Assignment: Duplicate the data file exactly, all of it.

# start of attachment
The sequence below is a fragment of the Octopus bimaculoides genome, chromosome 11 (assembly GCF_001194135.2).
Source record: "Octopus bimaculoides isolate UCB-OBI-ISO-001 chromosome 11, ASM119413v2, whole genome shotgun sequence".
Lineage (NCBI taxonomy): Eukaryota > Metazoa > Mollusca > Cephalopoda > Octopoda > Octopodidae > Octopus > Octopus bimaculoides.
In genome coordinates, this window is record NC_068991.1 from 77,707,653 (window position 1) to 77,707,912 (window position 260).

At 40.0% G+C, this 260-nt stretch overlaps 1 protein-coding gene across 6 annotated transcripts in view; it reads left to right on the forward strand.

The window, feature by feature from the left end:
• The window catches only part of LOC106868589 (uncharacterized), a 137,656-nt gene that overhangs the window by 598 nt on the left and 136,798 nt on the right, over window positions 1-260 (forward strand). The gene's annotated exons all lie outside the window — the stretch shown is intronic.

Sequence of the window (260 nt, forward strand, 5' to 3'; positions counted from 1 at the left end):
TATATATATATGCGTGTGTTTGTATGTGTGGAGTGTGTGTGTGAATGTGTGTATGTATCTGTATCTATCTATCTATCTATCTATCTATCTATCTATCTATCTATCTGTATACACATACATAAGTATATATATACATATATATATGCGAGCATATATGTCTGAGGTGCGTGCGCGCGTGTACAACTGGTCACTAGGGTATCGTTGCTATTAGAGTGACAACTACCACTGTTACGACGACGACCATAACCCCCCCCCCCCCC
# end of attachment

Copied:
The sequence below is a fragment of the Octopus bimaculoides genome, chromosome 11 (assembly GCF_001194135.2).
Source record: "Octopus bimaculoides isolate UCB-OBI-ISO-001 chromosome 11, ASM119413v2, whole genome shotgun sequence".
Lineage (NCBI taxonomy): Eukaryota > Metazoa > Mollusca > Cephalopoda > Octopoda > Octopodidae > Octopus > Octopus bimaculoides.
In genome coordinates, this window is record NC_068991.1 from 77,707,653 (window position 1) to 77,707,912 (window position 260).

At 40.0% G+C, this 260-nt stretch overlaps 1 protein-coding gene across 6 annotated transcripts in view; it reads left to right on the forward strand.

The window, feature by feature from the left end:
• The window catches only part of LOC106868589 (uncharacterized), a 137,656-nt gene that overhangs the window by 598 nt on the left and 136,798 nt on the right, over window positions 1-260 (forward strand). The gene's annotated exons all lie outside the window — the stretch shown is intronic.

Sequence of the window (260 nt, forward strand, 5' to 3'; positions counted from 1 at the left end):
TATATATATATGCGTGTGTTTGTATGTGTGGAGTGTGTGTGTGAATGTGTGTATGTATCTGTATCTATCTATCTATCTATCTATCTATCTATCTATCTATCTATCTGTATACACATACATAAGTATATATATACATATATATATGCGAGCATATATGTCTGAGGTGCGTGCGCGCGTGTACAACTGGTCACTAGGGTATCGTTGCTATTAGAGTGACAACTACCACTGTTACGACGACGACCATAACCCCCCCCCCCCCC